Marcus Willis claims the All England Club “punished everyone” when they forced Dan Evans to enter pre-qualifying for Wimbledon by overlooking him for a wildcard.
If Evans qualifies he will ultimately do so at the expense of Willis, one of his closest friends within tennis and his opponent in Friday’s second round.
The world number 340 will also have to play again later on Friday – the first time since returning two months ago from a drugs ban that he will have had two matches in a day – and face three further opponents to reach Wimbledon.
Those involved in the first round from July 2 are guaranteed £39,000 in prize money, and the 27-year-old Willis, whose profile grew when he reached the second round to face Roger Federer two years ago, is at risk of missing out to his in-form friend.
Former player and current TV presenter Sue Barker is among those who have already been critical of Evans not receiving a wildcard, having served his year-long ban for testing positive for cocaine in April 2017, and world number 730 Willis said: “It punishes everyone.
“There could be more British tennis players at Wimbledon this year but there’s not. It’s a shame. It’s life. It’s what happens every year unfortunately. It’s a shame that everyone who plays him here is going to get punished as well.
“I can beat him, I have before. If I beat him then it’s a player who served his time, was honest, got on with it, and that means him missing out when he would be one of the best players in the main draw. He should be in the main draw because that is his level.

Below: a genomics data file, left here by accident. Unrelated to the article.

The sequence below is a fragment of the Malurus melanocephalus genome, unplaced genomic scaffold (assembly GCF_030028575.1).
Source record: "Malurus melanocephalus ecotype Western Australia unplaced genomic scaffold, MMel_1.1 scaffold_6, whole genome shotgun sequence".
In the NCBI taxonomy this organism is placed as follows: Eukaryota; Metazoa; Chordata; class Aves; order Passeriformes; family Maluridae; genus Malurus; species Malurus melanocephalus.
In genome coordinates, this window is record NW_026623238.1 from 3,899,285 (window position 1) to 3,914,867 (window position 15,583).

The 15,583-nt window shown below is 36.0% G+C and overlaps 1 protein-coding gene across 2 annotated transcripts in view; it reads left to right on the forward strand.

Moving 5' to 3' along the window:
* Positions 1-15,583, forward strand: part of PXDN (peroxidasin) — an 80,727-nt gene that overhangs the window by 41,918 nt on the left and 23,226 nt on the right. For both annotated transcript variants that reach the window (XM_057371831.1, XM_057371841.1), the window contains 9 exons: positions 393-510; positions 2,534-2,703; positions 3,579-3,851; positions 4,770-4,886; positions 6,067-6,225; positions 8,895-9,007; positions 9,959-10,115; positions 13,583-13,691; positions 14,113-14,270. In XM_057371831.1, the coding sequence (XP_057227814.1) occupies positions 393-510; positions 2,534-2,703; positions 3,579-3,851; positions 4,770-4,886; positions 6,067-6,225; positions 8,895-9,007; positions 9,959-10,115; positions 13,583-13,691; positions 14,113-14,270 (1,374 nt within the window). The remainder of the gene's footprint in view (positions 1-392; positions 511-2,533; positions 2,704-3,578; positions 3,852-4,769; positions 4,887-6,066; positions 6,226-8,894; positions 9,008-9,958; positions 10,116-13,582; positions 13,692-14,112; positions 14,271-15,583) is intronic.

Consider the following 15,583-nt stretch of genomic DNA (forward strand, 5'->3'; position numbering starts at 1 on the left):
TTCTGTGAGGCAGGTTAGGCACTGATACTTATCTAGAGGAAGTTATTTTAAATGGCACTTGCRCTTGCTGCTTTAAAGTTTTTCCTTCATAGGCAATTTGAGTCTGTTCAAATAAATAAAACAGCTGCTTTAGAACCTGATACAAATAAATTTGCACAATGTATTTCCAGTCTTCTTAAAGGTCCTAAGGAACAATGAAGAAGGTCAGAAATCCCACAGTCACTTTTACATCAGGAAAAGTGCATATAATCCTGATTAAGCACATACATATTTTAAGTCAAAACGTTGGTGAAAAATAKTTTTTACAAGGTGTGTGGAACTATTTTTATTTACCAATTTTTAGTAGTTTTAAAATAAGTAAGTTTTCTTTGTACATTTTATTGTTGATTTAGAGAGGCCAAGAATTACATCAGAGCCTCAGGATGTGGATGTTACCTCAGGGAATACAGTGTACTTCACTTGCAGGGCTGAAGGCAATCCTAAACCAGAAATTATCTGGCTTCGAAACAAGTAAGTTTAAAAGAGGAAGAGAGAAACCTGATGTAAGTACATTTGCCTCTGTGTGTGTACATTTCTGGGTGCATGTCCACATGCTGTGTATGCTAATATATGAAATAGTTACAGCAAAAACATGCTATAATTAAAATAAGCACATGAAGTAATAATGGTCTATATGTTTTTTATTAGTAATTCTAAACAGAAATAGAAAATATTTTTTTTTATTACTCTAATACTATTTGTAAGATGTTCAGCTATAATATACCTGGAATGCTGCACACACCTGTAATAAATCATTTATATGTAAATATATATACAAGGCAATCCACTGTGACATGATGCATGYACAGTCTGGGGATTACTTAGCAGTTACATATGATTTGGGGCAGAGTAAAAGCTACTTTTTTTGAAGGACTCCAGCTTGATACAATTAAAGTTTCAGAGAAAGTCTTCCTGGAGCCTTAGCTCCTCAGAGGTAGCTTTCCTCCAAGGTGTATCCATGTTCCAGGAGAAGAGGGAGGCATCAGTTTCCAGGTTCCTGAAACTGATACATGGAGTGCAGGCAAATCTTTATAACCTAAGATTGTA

“It’s a shame for the tournament because he and myself have got the best chance of winning matches and qualifying for main draws. It’s a shame that one of us isn’t going to have the chance.
“He shouldn’t be here. He’s a top player. He served his time for taking a recreational drug, which obviously was not smart but was he really cheating or was he harming himself? He’s served his time, come back, won an awful lot of matches.
“I don’t agree with it at all but there’s always controversy with the wildcards. We’re used to it. No one is really that surprised.”
Unlike Evans, Willis is also still recovering his sharpness and abilities following an inconsistent period undermined by injury.
“It’s been a tough couple of years,” he said. “(We) had a baby, got married, I tore my hamstring again then did my elbow. It’s been difficult. I’m just taking it a match at a time now.
“It’s been frustrating for me. It’s nice that I’m back playing again and in a lot less pain, but I feel like I’ve got two left feet when I come to the net. I’m very rusty, and it’s frustrating because I know I can play good tennis.
“I need matches. I didn’t request a wildcard. I’m not ready at the moment.”